Big tobacco firms were sued because of marketing smoking as a luxury while it is dangerous and not displaying a large, clear, bold warning message even though you were able to find a health warning in some legal terms and conditions fine print.

 

Upwork should have the basic responsibility to ensure this does not happen and help scammed victims in case anything like this happens.

 

Upwork simply has the option to tell the freelancer and his agency: You were involved in charging a client thousands without delivering the deliverables, we cannot have this happening on our platform and we will have to close all your agency's operations to ensure other Upwork clients don't get scammed as well unless you (the freelancer) refunds the whole project so we know we could trust you and you won't do this again.

 

If Upwork does not do this they are complicit and an active partner in this fraud by supporting a freelancer who scammed me and keeping him on the platform where he can scam other vulnerable clients.

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Community Guru
Preston H Member Since: Nov 24, 2014
18 of 60

re: "In regard to project management, the freelancer I'm talking about is actually part of an agency that also provided a project manager for this project."

 

By definition, this project manager failed.

 

If the project manager had succeeded, you would not have a complaint about having spent thousands of dollars with "nothing to show for it."

 

The project owner did not act as a project manager.

The project owner did not hire an independent project manager.

The lead dev did not act as a project manager.

 

Nobody acted as a project manager in any meaningful sense of the word.

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Ace Contributor
Martin S Member Since: Nov 5, 2018
19 of 60

Preston H wrote:

By definition, this project manager failed.

 

If the project manager had succeeded, you would not have a complaint about having spent thousands of dollars with "nothing to show for it."

 

The project owner did not act as a project manager.

The project owner did not hire an independent project manager.

The lead dev did not act as a project manager.

 

Nobody acted as a project manager in any meaningful sense of the word.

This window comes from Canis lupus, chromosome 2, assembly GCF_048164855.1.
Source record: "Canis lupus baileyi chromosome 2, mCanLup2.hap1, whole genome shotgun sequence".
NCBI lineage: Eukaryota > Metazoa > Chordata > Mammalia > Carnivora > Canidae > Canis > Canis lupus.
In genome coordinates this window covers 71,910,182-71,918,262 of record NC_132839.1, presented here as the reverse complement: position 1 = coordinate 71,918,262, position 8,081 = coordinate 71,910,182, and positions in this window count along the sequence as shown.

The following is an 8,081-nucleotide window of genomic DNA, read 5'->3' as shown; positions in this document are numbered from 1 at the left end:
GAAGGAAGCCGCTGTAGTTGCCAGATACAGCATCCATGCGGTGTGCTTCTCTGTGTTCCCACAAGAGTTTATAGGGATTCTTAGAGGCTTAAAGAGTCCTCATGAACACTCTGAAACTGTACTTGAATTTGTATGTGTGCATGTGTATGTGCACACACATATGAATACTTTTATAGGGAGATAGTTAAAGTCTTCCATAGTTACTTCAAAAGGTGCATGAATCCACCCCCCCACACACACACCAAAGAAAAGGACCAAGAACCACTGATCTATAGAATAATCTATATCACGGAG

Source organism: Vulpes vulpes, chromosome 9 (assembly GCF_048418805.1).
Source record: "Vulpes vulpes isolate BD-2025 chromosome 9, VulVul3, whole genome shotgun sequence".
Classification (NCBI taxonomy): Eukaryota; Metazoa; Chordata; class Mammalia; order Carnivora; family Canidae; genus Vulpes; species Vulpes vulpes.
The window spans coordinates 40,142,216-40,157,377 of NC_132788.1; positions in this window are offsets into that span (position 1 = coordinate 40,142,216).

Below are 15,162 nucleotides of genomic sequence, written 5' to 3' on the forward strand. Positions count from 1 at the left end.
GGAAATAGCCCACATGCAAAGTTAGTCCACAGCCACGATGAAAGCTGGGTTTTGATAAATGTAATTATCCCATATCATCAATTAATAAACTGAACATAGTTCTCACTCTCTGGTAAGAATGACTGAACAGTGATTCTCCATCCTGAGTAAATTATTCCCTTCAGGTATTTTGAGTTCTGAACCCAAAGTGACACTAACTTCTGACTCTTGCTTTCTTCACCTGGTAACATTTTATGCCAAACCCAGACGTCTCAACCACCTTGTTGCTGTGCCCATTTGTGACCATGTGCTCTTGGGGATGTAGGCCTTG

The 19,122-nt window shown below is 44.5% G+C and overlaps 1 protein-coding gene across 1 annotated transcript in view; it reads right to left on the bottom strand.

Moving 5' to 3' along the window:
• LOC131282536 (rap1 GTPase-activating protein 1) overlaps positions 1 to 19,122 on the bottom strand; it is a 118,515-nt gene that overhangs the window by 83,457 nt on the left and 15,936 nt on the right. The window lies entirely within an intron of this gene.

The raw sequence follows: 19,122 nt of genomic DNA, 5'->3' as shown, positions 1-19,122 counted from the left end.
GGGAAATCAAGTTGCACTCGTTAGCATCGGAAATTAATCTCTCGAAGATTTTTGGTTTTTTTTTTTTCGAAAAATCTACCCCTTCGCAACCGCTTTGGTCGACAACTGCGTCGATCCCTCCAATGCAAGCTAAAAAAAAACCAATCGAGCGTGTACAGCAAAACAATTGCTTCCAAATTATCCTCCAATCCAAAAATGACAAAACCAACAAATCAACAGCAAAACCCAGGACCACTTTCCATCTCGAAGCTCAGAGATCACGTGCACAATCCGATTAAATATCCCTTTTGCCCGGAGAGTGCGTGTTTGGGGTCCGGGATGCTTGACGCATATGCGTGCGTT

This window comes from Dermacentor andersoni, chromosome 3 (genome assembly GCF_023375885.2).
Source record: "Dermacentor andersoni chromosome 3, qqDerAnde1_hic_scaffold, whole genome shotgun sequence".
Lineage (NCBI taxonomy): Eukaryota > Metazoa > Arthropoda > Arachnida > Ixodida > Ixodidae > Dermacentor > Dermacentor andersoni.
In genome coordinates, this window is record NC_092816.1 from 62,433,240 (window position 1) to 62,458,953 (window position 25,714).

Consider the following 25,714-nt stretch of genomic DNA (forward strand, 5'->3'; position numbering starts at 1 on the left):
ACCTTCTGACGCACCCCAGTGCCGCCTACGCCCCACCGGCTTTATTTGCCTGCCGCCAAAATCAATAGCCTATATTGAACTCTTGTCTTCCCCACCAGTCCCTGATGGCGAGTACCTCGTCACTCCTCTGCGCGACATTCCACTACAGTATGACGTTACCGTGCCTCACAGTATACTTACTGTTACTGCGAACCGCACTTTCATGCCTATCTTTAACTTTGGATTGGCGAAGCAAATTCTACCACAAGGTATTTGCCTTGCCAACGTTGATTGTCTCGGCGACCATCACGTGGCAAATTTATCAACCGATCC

Either way, the bottom line is that a freelancer took my money without delivering the project deliverables and Upwork doesn't do anything to stop them.

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Active Member
Hannah O Member Since: Dec 17, 2019
20 of 60

 

As a freelancer, I'm sorry that you had a bad experience with one of us. There's a good reason why I always strive to do something right, preferably the first time. Both hourly and fixed-price clients deserve my best effort. Just to give you a different perspective: sometimes freelancers have trouble with their clients. In particular, doing the work and not getting paid. This is particularly true with fixed-price contracts. We sometimes have to wait two weeks after pushing "submit" to get paid if the client can't be bothered to look over our work. This can get really, really frustrating. We're lucky that there is payment protection at all. 

 

Nonetheless, I've dealt with scammers too. In particular, people who try to get me to work for free, or who just want to harvest my personal information through fake job offers. There are bad actors all around. Luckily, Upwork has been good enough to ban the scammers.

 

My reaction is this: give the jerk a one-star review. Complain to his agency, and let everyone know not to hire him. Keep in mind that the feedback system is skewed in the direction of the client: a bad review on a long-term contract will absolutely kill his success score. Cost him business in an amount more than he scammed out of you, and move on.